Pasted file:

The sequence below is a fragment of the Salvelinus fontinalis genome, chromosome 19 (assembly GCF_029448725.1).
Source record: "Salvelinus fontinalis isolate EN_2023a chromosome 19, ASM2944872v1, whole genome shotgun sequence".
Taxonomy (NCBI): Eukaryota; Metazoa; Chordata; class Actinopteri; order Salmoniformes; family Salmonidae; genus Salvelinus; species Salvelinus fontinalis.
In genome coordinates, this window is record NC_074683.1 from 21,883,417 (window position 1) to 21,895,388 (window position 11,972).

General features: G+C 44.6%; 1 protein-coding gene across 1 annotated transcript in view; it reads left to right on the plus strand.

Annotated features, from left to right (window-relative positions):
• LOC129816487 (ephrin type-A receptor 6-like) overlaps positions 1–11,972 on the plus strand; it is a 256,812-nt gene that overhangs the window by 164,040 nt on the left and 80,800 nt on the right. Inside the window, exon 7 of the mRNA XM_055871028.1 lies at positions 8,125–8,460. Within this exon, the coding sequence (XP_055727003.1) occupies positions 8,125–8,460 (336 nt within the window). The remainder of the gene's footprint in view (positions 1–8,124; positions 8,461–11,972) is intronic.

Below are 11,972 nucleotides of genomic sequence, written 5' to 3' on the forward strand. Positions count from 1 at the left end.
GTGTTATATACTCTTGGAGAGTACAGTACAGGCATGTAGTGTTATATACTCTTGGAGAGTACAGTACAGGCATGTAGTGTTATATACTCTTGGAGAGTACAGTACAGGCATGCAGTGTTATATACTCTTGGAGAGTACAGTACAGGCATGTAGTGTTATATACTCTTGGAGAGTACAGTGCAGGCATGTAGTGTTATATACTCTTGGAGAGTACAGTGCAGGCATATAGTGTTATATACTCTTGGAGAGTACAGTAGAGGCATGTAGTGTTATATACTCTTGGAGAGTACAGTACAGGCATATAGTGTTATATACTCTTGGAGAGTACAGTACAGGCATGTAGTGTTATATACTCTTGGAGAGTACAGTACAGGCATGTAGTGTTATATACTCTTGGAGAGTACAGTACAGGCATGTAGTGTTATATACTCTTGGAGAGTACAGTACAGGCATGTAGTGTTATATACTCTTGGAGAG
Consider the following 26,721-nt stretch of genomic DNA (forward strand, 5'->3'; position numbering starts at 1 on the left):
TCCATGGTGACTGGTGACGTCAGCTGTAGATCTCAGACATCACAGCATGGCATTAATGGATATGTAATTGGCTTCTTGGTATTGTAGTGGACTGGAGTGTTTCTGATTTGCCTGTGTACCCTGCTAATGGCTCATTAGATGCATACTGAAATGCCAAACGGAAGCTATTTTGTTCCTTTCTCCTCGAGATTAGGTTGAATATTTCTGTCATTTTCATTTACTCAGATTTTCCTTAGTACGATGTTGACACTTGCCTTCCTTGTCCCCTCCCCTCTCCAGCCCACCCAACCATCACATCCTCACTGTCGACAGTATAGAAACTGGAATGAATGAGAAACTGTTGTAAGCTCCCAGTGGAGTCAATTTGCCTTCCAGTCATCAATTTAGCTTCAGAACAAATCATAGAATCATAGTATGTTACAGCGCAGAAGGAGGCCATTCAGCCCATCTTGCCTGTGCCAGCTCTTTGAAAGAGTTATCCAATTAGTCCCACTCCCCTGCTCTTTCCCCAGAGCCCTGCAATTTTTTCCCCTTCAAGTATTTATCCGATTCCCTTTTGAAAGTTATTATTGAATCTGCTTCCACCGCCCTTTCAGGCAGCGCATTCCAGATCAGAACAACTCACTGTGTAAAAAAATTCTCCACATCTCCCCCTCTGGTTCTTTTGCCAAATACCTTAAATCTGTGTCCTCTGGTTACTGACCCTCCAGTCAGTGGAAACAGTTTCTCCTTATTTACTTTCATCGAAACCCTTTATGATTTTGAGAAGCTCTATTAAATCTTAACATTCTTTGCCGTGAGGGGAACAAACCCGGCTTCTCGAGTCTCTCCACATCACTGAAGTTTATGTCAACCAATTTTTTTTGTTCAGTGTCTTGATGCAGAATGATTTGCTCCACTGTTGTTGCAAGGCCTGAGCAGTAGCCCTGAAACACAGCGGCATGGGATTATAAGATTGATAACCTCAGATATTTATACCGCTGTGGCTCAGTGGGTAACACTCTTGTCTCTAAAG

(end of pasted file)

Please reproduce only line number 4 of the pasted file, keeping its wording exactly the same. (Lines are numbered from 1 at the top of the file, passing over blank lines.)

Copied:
In genome coordinates, this window is record NC_074683.1 from 21,883,417 (window position 1) to 21,895,388 (window position 11,972).